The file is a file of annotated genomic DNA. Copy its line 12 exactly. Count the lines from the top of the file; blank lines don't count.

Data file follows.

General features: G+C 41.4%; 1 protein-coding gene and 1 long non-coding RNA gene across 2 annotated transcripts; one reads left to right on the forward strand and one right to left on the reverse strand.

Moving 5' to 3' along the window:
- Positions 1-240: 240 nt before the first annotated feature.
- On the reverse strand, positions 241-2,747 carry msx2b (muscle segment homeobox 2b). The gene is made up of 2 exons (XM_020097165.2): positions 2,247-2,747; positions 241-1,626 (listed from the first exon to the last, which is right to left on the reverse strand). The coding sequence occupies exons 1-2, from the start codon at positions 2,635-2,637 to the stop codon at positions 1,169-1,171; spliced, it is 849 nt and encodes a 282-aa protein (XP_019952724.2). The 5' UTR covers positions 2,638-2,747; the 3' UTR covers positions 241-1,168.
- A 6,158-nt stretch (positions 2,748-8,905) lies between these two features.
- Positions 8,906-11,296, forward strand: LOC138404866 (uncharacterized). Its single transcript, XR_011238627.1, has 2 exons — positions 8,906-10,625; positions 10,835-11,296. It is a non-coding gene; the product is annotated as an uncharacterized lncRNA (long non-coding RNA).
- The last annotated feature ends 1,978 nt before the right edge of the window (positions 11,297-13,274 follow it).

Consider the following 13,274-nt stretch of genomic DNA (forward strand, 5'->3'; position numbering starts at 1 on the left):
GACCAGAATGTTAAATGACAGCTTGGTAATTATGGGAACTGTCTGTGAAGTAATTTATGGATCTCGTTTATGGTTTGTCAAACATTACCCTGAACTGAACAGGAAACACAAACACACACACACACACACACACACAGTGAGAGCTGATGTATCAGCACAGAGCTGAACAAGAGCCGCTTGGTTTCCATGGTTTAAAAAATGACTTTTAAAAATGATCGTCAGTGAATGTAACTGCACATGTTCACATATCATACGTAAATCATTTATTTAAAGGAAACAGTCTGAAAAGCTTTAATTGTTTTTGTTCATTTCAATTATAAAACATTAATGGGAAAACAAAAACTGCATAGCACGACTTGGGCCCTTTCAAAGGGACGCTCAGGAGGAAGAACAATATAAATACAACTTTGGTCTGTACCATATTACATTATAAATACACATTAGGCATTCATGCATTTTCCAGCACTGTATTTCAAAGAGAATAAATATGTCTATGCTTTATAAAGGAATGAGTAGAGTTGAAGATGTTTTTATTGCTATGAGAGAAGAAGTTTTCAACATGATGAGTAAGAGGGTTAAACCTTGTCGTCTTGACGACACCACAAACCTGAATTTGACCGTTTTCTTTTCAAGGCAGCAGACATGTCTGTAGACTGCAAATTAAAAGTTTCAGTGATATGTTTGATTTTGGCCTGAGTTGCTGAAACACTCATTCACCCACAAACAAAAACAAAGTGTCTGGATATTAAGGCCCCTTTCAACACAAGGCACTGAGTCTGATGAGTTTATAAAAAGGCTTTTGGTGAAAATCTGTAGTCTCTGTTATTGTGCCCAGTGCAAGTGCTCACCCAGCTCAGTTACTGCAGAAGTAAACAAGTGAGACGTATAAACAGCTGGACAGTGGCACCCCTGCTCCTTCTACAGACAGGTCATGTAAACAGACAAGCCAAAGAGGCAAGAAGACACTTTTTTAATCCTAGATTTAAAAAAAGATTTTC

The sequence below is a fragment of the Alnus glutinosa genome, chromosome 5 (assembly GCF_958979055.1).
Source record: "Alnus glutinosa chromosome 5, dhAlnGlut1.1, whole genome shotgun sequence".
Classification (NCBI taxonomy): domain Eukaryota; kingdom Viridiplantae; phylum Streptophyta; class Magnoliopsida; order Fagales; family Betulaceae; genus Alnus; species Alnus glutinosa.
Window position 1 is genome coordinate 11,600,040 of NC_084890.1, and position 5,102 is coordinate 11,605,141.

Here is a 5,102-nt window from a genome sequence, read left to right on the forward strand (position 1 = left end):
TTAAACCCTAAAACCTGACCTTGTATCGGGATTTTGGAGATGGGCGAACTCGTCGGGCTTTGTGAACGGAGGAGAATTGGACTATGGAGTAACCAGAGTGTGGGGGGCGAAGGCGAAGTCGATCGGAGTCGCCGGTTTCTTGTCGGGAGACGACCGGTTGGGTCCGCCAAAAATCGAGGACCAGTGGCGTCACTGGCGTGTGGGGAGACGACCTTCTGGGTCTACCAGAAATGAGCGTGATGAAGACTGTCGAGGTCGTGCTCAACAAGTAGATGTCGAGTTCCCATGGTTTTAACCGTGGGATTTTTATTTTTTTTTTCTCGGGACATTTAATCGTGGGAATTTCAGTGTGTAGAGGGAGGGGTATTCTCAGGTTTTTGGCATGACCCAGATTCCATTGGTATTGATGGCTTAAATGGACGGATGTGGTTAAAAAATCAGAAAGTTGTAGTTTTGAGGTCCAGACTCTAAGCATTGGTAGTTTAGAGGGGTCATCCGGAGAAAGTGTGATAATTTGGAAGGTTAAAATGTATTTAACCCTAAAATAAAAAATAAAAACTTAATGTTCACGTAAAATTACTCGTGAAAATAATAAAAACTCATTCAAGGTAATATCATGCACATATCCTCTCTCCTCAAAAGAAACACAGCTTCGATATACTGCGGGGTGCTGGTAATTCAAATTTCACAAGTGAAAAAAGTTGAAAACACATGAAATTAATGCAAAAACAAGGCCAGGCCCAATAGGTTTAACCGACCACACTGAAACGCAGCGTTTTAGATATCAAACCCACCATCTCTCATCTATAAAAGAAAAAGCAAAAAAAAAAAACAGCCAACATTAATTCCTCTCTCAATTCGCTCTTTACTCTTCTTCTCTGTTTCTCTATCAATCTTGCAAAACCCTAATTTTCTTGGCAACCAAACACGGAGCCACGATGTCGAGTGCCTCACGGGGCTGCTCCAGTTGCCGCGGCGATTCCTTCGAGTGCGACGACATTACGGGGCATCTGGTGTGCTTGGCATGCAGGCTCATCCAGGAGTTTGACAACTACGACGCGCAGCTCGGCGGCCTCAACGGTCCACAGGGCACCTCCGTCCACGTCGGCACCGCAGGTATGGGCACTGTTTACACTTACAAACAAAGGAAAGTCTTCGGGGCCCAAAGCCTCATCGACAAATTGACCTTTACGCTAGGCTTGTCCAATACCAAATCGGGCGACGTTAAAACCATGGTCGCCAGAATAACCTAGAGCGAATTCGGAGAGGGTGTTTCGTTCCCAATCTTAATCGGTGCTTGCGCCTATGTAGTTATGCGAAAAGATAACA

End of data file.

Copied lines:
Classification (NCBI taxonomy): domain Eukaryota; kingdom Viridiplantae; phylum Streptophyta; class Magnoliopsida; order Fagales; family Betulaceae; genus Alnus; species Alnus glutinosa.